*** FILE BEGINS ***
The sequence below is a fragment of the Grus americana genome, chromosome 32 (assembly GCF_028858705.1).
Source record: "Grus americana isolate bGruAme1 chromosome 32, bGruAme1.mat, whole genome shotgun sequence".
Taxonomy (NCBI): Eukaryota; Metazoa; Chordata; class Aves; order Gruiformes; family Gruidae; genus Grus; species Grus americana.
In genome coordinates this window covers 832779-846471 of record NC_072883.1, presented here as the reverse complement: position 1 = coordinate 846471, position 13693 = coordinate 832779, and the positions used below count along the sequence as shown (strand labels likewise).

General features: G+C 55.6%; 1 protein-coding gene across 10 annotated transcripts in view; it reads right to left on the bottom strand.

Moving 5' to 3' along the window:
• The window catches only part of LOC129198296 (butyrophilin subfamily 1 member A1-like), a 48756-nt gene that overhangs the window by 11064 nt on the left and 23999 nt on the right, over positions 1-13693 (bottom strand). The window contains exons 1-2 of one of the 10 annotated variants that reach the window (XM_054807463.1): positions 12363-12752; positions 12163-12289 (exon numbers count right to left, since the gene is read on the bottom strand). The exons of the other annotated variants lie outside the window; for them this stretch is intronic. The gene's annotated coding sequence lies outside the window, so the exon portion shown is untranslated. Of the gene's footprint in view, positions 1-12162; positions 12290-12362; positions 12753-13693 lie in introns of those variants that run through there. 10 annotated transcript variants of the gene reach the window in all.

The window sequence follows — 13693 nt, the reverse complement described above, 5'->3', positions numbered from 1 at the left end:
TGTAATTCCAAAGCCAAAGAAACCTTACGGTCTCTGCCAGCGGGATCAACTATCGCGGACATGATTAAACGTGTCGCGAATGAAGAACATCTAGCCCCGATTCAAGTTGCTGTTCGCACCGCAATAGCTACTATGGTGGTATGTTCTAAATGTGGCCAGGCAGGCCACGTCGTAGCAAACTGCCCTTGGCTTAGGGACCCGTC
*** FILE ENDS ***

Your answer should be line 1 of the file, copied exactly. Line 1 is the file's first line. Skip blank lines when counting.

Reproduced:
The sequence below is a fragment of the Grus americana genome, chromosome 32 (assembly GCF_028858705.1).